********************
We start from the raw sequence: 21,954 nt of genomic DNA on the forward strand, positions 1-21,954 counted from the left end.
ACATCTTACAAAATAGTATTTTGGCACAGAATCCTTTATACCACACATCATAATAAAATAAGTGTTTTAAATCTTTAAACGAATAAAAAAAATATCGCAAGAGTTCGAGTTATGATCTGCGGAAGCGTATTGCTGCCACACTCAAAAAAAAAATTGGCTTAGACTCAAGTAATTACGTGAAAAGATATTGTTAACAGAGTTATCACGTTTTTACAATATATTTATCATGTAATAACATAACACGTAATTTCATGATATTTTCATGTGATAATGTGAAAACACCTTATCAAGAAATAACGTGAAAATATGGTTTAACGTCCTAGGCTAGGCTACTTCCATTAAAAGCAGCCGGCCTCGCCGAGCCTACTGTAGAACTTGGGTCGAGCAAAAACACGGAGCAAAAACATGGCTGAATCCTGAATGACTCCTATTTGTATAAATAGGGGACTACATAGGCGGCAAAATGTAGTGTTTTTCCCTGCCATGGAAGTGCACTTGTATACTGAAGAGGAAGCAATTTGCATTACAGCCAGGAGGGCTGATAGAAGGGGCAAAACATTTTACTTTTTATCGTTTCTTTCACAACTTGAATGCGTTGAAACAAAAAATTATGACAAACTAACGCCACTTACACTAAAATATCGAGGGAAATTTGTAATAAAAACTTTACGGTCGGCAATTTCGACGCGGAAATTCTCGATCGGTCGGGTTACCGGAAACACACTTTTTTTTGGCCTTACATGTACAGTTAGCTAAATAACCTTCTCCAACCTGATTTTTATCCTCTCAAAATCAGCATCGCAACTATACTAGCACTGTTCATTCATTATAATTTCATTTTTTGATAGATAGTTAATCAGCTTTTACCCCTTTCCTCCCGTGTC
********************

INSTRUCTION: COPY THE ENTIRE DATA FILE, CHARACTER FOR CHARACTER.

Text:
We start from the raw sequence: 21,954 nt of genomic DNA on the forward strand, positions 1-21,954 counted from the left end.
ACATCTTACAAAATAGTATTTTGGCACAGAATCCTTTATACCACACATCATAATAAAATAAGTGTTTTAAATCTTTAAACGAATAAAAAAAATATCGCAAGAGTTCGAGTTATGATCTGCGGAAGCGTATTGCTGCCACACTCAAAAAAAAAATTGGCTTAGACTCAAGTAATTACGTGAAAAGATATTGTTAACAGAGTTATCACGTTTTTACAATATATTTATCATGTAATAACATAACACGTAATTTCATGATATTTTCATGTGATAATGTGAAAACACCTTATCAAGAAATAACGTGAAAATATGGTTTAACGTCCTAGGCTAGGCTACTTCCATTAAAAGCAGCCGGCCTCGCCGAGCCTACTGTAGAACTTGGGTCGAGCAAAAACACGGAGCAAAAACATGGCTGAATCCTGAATGACTCCTATTTGTATAAATAGGGGACTACATAGGCGGCAAAATGTAGTGTTTTTCCCTGCCATGGAAGTGCACTTGTATACTGAAGAGGAAGCAATTTGCATTACAGCCAGGAGGGCTGATAGAAGGGGCAAAACATTTTACTTTTTATCGTTTCTTTCACAACTTGAATGCGTTGAAACAAAAAATTATGACAAACTAACGCCACTTACACTAAAATATCGAGGGAAATTTGTAATAAAAACTTTACGGTCGGCAATTTCGACGCGGAAATTCTCGATCGGTCGGGTTACCGGAAACACACTTTTTTTTGGCCTTACATGTACAGTTAGCTAAATAACCTTCTCCAACCTGATTTTTATCCTCTCAAAATCAGCATCGCAACTATACTAGCACTGTTCATTCATTATAATTTCATTTTTTGATAGATAGTTAATCAGCTTTTACCCCTTTCCTCCCGTGTC